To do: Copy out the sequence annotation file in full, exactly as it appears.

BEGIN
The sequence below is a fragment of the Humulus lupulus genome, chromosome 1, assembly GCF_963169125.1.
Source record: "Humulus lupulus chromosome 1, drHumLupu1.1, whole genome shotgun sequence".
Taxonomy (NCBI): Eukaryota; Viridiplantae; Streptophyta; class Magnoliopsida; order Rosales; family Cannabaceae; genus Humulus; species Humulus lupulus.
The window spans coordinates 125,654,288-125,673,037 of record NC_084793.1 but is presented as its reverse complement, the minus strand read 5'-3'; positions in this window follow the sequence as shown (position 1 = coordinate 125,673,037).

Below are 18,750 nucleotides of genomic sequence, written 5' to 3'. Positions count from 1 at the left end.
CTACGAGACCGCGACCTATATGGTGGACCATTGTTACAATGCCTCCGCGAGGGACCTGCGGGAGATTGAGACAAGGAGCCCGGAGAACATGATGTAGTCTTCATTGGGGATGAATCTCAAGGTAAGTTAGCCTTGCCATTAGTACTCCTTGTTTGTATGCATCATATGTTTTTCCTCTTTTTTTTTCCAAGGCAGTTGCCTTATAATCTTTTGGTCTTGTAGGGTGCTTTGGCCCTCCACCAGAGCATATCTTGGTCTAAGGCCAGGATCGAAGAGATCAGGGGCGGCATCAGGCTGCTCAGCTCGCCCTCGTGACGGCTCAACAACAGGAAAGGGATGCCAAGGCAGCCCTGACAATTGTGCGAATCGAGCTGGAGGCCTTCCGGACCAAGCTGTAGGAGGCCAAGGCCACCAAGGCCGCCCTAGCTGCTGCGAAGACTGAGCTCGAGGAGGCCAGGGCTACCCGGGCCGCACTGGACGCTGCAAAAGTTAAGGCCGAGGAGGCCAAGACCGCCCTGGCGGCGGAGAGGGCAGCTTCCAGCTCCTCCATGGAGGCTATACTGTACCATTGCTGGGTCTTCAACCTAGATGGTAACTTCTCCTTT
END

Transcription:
The sequence below is a fragment of the Humulus lupulus genome, chromosome 1, assembly GCF_963169125.1.
Source record: "Humulus lupulus chromosome 1, drHumLupu1.1, whole genome shotgun sequence".
Taxonomy (NCBI): Eukaryota; Viridiplantae; Streptophyta; class Magnoliopsida; order Rosales; family Cannabaceae; genus Humulus; species Humulus lupulus.
The window spans coordinates 125,654,288-125,673,037 of record NC_084793.1 but is presented as its reverse complement, the minus strand read 5'-3'; positions in this window follow the sequence as shown (position 1 = coordinate 125,673,037).

Below are 18,750 nucleotides of genomic sequence, written 5' to 3'. Positions count from 1 at the left end.
CTACGAGACCGCGACCTATATGGTGGACCATTGTTACAATGCCTCCGCGAGGGACCTGCGGGAGATTGAGACAAGGAGCCCGGAGAACATGATGTAGTCTTCATTGGGGATGAATCTCAAGGTAAGTTAGCCTTGCCATTAGTACTCCTTGTTTGTATGCATCATATGTTTTTCCTCTTTTTTTTTCCAAGGCAGTTGCCTTATAATCTTTTGGTCTTGTAGGGTGCTTTGGCCCTCCACCAGAGCATATCTTGGTCTAAGGCCAGGATCGAAGAGATCAGGGGCGGCATCAGGCTGCTCAGCTCGCCCTCGTGACGGCTCAACAACAGGAAAGGGATGCCAAGGCAGCCCTGACAATTGTGCGAATCGAGCTGGAGGCCTTCCGGACCAAGCTGTAGGAGGCCAAGGCCACCAAGGCCGCCCTAGCTGCTGCGAAGACTGAGCTCGAGGAGGCCAGGGCTACCCGGGCCGCACTGGACGCTGCAAAAGTTAAGGCCGAGGAGGCCAAGACCGCCCTGGCGGCGGAGAGGGCAGCTTCCAGCTCCTCCATGGAGGCTATACTGTACCATTGCTGGGTCTTCAACCTAGATGGTAACTTCTCCTTT